Finland has a long tradition of engaging the civil society and other stakeholders in its sustainable development work. The key mechanism on SDG action has been the multi-stakeholder National Commission for Sustainable Development. A multidisciplinary Expert Panel for Sustainable Development, comprising 10 eminent scientists and professors, and the Agenda 2030 Youth Group of 20 young sustainable development ambassadors have challenged and supported the work of the government and the National Commission. The national Citizens’ Panel for Sustainable Development, composed of 500 ordinary citizens from all walks of life, was first established in 2018 and renewed in 2019 through a public call. Each panellist was tasked with assessing the current state and recent development of sustainable development in Finland by using an online assessment tool. The assessment was made individually for each of Finland’s 50 national sustainable development indicators, based on indicator data, specific expert analyses, and citizens’ comments on indicators and analysis (Prime Minister`s Office Finland, 2020). — an online tool — is one of the most important instruments in Finland for boosting participation in and concrete action on sustainable development. There are currently over 2 000 operational measurable commitments from all spheres of society. A sustainable lifestyle service for citizens enables Finns to pursue a more sustainable everyday life. With the renewed service, users can first calculate their personal carbon footprint and then draw up a personal plan to reduce it by choosing suitable actions from a selection of recommended smart choices. Every individual plan contributes to the national emissions reduction target (Prime Minister`s Office Finland, 2016).

Finland provides regular national reports on its progress towards achieving the SDGs. An external independent evaluation was published in March 2019 to assess the national implementation of the 2030 Agenda, both in domestic and international policies (Berg et al., 2019).

Finland recognises one of the top barriers to progress on SDGs with an environmental dimension as the gap between current action and the need for radical transformation. It acknowledges that although some measures have been taken, they have not been ambitious enough. For example, an analysis of the Finnish state budget has shown that those budgetary items which are counterproductive to carbon neutrality and resource wisdom still account for almost double the amount that is conducive to SDG action. The country acknowledges that the use of indicators to track progress is insufficient because many spillover effects are still unknown as they are difficult to measure based on indicators. Another barrier for the country has been the conflict of interest between different stakeholders, especially between economic and environmental objectives, and insufficiency in the systematic use of indicators and research data in decision-making and societal learning.

The enabling factors included long-term national work on environmental and nature protection through legislation, economic instruments, voluntary measures, and environmental institutions and governance. Sustainable development is a widely shared and mainstreamed aim in Finland and nature is a highly valued ecosystem service, including the public’s right of access to it. International environmental agreements and EU legislation also provide a solid and binding framework for national policies and measures.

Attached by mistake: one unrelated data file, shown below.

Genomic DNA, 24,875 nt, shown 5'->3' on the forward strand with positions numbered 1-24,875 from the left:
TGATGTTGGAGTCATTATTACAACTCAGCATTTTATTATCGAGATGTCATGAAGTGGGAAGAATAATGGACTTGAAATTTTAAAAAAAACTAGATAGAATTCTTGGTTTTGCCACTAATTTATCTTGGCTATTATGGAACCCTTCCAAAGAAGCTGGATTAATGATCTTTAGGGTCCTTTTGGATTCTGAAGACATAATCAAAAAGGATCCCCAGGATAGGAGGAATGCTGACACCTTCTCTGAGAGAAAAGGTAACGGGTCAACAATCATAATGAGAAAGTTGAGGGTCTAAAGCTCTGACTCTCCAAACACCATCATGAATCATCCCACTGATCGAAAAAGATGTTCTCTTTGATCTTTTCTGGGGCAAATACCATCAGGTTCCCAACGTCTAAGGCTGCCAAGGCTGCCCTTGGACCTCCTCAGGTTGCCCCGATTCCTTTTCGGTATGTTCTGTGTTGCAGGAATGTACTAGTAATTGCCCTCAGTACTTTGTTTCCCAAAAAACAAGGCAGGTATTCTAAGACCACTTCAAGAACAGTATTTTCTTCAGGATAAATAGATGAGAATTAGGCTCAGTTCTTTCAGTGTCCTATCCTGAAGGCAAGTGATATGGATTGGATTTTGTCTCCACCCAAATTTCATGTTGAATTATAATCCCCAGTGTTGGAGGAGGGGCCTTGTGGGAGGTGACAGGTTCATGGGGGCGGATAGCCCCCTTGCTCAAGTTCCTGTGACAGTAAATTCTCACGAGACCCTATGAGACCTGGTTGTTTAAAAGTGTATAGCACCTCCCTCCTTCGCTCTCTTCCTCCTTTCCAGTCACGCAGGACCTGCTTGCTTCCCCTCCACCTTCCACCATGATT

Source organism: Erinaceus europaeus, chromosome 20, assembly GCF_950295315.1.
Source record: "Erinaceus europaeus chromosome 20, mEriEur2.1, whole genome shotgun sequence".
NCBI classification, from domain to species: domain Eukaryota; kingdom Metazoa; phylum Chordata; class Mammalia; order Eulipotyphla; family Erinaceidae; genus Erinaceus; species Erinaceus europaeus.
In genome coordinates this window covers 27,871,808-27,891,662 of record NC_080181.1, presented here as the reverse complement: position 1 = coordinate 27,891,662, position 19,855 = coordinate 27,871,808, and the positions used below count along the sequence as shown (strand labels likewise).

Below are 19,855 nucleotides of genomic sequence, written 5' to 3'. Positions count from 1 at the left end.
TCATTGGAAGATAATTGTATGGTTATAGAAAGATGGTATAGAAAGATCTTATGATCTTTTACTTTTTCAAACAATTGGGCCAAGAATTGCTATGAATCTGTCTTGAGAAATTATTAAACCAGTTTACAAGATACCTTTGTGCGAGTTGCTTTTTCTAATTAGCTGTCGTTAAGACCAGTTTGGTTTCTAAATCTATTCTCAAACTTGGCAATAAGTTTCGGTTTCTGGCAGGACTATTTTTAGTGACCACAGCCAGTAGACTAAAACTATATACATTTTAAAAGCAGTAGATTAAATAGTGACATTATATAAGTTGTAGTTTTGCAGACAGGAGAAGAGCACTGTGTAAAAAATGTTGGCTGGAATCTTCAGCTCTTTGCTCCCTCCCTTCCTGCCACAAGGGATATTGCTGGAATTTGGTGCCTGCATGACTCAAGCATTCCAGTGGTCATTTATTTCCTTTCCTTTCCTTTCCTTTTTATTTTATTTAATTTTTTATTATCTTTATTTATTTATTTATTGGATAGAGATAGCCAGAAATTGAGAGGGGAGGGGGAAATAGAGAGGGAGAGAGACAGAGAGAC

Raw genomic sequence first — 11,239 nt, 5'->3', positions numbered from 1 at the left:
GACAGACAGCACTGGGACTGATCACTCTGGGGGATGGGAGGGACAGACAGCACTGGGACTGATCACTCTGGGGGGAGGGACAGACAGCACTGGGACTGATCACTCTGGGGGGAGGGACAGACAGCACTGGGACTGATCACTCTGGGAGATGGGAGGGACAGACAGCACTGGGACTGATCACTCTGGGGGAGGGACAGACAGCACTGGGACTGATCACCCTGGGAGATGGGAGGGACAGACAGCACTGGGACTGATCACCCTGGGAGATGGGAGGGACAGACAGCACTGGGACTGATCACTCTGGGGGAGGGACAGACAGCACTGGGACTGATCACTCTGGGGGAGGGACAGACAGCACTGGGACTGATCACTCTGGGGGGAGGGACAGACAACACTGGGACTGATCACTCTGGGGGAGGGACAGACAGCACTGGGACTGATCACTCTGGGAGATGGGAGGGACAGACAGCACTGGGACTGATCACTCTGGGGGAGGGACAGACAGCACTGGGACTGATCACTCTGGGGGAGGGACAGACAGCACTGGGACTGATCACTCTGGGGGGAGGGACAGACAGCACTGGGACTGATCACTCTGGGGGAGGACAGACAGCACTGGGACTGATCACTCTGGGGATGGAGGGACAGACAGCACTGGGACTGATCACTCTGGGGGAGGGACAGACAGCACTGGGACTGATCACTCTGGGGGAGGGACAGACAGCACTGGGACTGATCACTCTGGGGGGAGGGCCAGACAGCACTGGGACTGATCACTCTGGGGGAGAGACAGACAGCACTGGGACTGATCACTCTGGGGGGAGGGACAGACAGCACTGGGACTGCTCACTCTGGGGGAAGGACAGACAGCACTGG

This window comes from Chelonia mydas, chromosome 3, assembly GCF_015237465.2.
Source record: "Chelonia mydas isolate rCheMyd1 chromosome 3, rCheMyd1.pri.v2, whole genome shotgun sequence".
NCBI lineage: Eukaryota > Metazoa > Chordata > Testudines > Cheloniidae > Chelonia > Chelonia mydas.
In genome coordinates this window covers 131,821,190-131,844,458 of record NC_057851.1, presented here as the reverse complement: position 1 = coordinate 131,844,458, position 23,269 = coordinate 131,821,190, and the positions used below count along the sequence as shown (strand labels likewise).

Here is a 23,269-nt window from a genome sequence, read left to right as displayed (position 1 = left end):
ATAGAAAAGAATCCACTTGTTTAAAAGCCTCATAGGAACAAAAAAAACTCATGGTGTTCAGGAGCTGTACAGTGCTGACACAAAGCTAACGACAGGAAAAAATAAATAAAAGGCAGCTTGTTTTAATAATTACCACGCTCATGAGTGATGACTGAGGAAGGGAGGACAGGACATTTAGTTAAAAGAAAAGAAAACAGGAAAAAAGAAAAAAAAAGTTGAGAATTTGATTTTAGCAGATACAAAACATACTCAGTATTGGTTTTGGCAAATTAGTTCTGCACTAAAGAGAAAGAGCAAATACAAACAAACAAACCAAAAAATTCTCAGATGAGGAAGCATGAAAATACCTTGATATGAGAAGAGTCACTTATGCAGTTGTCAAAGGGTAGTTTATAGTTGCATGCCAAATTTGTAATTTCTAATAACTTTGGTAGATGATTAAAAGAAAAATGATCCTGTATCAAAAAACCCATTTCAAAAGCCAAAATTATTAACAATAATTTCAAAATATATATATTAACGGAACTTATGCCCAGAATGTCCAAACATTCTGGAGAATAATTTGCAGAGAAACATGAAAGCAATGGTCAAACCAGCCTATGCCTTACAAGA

For further progress, Finland aims to create more knowledge on the externalities of its consumption and production to better understand and measure the environmental impact (footprint and handprint) in other countries. It also recognises that the work towards environmental goals must be coupled with work to combat inequality to achieve a just transformation. To this end, the country acknowledges the need for integrated impact assessment tools for national legislation, strategies and action plans.


Berg, A., et al., 2019, PATH2030 – An Evaluation of Finland’s Sustainable Development Policy, Publications of the Government ́s analysis, assessment and research activities 23/2019, Prime Minister’s Office, Helsinki, Finland ( accessed 15 May 2020.

NORDEN, 2017, Sustainable Development Action – the Nordic Way, TemaNord 2017:523, Nordic Council of Ministers, Copenhagen, Denmark ( accessed 20 November 2017.

Ministry of the Environment, 2016, The Finland We Want by 2050 – Society’s Commitment to Sustainable Development, Ministry of the Environment, Helsinki, Finland ( accessed 18 February 2018.

Pokka, H., 2017, 5th Plenary Meeting, address by Ms. Hannele Pokka, Republic of Finland, Helsinki, Finland ( accessed 23 September 2017.

Prime Minister's Office Finland, 2016, National report on the implementation of the 2030 Agenda for Sustainable Development. FINLAND, Prime Minister’s Office Publications 10/2016, Prime Minister’s Office, Helsinki, Finland ( accessed 20 November 2017.

Prime Minister's Office Finland, 2016, National report on the implementation of the 2030 Agenda for Sustainable Development. FINLAND, Prime Minister’s Office Publications 10/2016, Prime Minister’s Office, Helsinki, Finland ( accessed 13 June 2020.


The country assessments are the sole responsibility of the EEA member and cooperating countries supported by the EEA through guidance, translation and editing.